It’s one thing for the heritage industry to make a song and dance about the great architectural icons and historic characters of Linlithgow’s fascinating past. Doomed Mary Queen of Scots, and blood-drenched Oliver Cromwell with his iron-clad stormtroopers, are just two of the best-known people worth remembering.
But tourism and town development chiefs have boldly gone a step farther by celebrating future history.
It’s all a bit light-hearted, of course, but Star Trek is easily in the top three bracket for most famous sci-fi franchise of all time.
So it was hardly a surprise when the 200 tickets made available for a special screening of The Wrath of Khan in Linlithgow Palace – the first film ever shown there – were snapped in short order.
At least 800 people had to be disappointed, but it was, after all, a real historic occasion – a 50th birthday celebration for the TV series that has gripped the imagination of countless millions.
Linlithgow was the obvious candidate for the bash because it is, or will be, the official birthplace of the starship Enteprise’s famous chief engineer – in 2222.
Claims have been made for Aberdeen in the past, based in part on Scotty’s accent, but of course that’s a sad delusion because nowhere in the series does he ever say: “Fit like, captain?”.
Cast iron proof appears in the early Star Trek book Vulcan’s Glory, where author Dorothy DC Fontana refers to Scotty’s mother’s house in Linlithgow. She wrote: “Lieutenant Montgomery Scott had no trouble finding his quarters either.
“He not only knew the blueprints of the ship intimately, but he had built an exact cutaway scale replica of the Enterprise as soon as he learned of his assignment to her.”
And then – crucially: “Her corridors and decks and service tunnels were already as familiar to him as his mother’s house in Linlithgow, West Lothian, Scotland.”
The scene at the weekend was equal to the grandeur of the mythical occasion.
Characters (beamed down all the way from Dundee) dressed in Star Wars flight deck livery popped up in the Palace, where there were special filmed messages for the Trekkie faithful from actor Simon (“Shaun of the Dead”) Pegg, who plays Scotty in the latest Star Wars epic, and movie director Nicholas Meyer.
The 50th anniversary enterprise was organised by Linlithgow Town Centre Bid, and must be one of the most imaginative attention-grabbers yet devised for any Scottish town centre.
Many towns can fairly say “Robert Burns slept here”, or point to the skeletal remains of castles trashed by vengeful barons in days of yore – but Linlithgow will now go down in future (science fiction) history as the birthplace of Chief Engineer Montgomery “Scotty” Scott.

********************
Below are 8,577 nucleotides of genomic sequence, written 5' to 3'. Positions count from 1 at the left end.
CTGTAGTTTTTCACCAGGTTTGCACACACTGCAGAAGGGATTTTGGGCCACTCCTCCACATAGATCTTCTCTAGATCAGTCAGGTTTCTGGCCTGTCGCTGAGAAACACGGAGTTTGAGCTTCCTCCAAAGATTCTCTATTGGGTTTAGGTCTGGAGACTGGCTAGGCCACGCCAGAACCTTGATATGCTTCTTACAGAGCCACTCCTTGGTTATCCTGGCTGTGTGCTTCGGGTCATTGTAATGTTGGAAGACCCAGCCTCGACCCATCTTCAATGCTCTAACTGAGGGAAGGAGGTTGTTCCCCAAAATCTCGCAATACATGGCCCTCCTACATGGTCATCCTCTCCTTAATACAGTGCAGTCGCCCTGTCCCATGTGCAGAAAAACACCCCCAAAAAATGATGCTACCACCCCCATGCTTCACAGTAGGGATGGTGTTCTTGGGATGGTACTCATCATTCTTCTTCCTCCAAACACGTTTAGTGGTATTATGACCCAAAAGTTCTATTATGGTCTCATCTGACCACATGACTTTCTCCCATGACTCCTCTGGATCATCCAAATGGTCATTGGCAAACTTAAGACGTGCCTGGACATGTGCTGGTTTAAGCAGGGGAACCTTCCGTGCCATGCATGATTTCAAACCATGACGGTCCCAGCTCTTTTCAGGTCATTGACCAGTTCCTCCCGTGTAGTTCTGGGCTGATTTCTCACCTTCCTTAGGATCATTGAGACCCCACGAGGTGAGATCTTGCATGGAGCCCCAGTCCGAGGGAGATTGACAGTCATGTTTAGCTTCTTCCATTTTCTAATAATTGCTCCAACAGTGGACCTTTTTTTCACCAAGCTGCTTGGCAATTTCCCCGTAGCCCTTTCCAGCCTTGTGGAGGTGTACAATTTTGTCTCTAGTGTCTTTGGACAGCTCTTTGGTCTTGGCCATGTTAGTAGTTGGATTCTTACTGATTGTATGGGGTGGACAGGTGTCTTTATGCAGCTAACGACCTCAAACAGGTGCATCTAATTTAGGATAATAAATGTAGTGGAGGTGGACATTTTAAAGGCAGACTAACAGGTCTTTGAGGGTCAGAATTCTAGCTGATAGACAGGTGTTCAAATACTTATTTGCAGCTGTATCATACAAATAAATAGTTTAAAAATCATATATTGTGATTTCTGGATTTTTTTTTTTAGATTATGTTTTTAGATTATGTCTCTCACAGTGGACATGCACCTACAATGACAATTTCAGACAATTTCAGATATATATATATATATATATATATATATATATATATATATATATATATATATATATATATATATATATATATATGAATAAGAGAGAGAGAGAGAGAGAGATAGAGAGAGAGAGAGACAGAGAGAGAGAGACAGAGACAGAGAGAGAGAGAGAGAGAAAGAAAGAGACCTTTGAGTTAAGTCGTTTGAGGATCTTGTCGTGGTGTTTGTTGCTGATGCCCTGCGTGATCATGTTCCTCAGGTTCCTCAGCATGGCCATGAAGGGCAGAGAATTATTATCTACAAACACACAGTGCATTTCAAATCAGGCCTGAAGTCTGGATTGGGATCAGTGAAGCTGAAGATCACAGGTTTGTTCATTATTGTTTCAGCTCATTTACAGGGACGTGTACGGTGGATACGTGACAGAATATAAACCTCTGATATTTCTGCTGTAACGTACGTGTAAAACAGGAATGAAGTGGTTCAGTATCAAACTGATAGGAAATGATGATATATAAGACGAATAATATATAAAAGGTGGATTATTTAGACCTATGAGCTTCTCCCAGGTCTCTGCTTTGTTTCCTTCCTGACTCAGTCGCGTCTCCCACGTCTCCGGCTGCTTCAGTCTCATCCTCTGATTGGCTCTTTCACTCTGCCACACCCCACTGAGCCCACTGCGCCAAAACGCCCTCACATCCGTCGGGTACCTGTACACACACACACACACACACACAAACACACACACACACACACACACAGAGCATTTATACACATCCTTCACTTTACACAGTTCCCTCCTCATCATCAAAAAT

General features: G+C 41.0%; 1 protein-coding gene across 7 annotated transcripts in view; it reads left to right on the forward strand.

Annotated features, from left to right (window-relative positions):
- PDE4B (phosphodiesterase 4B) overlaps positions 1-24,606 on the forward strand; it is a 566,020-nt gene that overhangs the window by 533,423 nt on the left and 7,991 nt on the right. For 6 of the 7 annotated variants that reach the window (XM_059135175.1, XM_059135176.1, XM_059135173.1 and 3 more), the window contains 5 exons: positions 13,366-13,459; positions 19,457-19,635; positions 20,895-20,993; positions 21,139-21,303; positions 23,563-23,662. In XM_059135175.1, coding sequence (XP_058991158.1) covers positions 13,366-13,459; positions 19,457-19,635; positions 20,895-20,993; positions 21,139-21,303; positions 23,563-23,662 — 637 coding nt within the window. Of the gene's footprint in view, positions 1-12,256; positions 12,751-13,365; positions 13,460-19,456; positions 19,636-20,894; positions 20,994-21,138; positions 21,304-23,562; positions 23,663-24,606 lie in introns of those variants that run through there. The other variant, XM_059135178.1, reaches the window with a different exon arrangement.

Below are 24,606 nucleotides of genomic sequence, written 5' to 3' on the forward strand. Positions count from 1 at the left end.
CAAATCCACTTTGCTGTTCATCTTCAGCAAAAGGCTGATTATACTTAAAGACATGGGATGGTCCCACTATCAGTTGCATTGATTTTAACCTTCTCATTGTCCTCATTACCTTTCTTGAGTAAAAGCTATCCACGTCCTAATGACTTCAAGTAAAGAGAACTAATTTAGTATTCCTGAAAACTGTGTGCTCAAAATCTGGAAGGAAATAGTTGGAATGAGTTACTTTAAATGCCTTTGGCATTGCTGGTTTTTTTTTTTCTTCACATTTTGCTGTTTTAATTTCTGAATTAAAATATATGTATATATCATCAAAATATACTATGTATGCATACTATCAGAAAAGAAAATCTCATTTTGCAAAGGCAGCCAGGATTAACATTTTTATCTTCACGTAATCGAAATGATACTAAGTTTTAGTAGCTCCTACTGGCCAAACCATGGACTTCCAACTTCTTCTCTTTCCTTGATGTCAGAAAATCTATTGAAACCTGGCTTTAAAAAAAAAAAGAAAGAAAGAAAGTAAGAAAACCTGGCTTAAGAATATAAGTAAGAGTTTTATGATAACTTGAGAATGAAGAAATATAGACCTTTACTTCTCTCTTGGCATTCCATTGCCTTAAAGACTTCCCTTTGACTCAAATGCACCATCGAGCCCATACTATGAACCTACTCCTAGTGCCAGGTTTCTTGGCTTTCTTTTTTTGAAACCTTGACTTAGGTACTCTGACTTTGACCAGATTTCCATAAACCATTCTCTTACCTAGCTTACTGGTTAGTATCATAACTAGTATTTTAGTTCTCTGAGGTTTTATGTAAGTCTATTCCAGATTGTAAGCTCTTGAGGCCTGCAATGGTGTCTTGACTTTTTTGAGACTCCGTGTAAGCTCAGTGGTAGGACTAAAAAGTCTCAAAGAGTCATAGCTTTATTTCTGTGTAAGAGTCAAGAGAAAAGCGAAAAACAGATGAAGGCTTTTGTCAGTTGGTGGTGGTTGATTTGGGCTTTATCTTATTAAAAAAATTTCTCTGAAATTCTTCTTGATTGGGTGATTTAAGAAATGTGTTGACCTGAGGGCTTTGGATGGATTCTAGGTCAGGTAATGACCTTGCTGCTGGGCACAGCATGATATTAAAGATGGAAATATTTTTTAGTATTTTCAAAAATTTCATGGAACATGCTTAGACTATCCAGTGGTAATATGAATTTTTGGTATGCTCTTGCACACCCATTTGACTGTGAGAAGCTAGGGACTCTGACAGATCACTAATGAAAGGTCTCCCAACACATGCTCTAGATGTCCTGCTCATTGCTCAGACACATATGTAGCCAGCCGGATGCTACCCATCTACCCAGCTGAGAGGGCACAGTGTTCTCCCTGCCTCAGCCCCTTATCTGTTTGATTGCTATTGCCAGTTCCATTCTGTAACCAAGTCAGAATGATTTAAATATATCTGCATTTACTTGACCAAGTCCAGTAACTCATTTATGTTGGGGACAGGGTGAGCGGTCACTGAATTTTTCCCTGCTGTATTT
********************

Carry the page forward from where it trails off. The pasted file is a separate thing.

Despite being well past the main tourism season anyone visiting the town at the weekend would have instantly realised something special was going on, even before the brilliant bustle of the folk festival is taken into consideration.
Together with the town’s BID , organising the weekend spectacular, were VisitScotland, Historic Environment Scotland and Film Mobile.
They have helped ensure that what was originally advertised as “a five year mission” for the Enterprise will run – perhaps – forever.
Life behind the legend
You’ve seen the movie – now tour “The Scotty Story” at a new exhibition at Linlithgow’s Annet House Museum, formally opened last week by Linlithgow Provost Tom Kerr.
It is a Trekkie’s paradise, featuring not only a whole welter of fascinating facts about the late actor James Doohan – a larger than life character worth a book in his own right – but also some superb exhibits from the long-running series.
This exhibition, first seen in 2007, has been put back on display to mark the 50th anniversary of Doohan’s first appearance in episode two of the original Star Trek series “Where No Man Has Gone Before” screened in September 1966.
On view are the Star Ship Enterprise itself and its old sparring partner, a Klingon Battle Cruiser.
When you consider how these days model shops and toy shops are positively stuffed with Star Trek spin-off toys, figurines and merchandise fully half a century after the Enterprise first soared on to our (black and white) screens, the ongoing success of the concept tells its own story.
Series like Blake’s Seven or Logan’s Run have their cult followings, but they’re a niche market – like 70s prog rock – while Star Trek just keeps getting bigger and more successful.
Its “mission statement” seems as relevant now as in the 60s, too, with its message of international cooperation and humanity.
Linlithgow Heritage Trust, who operate the museum, are proud to be part of the events celebrating the life of “Scotty”, and have asked us to pass on their appreciation fo the support given by Linlithgow Bid to the project.
The team say they’re also delighted at the effort put into the shop window displays in the “Scotty Trail” in the High Street – which brought the whole venture to life.
The museum is open from Monday to Saturday, 11am to 5pm and Sunday 1pm to 4pm. Further details are available at www.annethousemuseum.org.uk.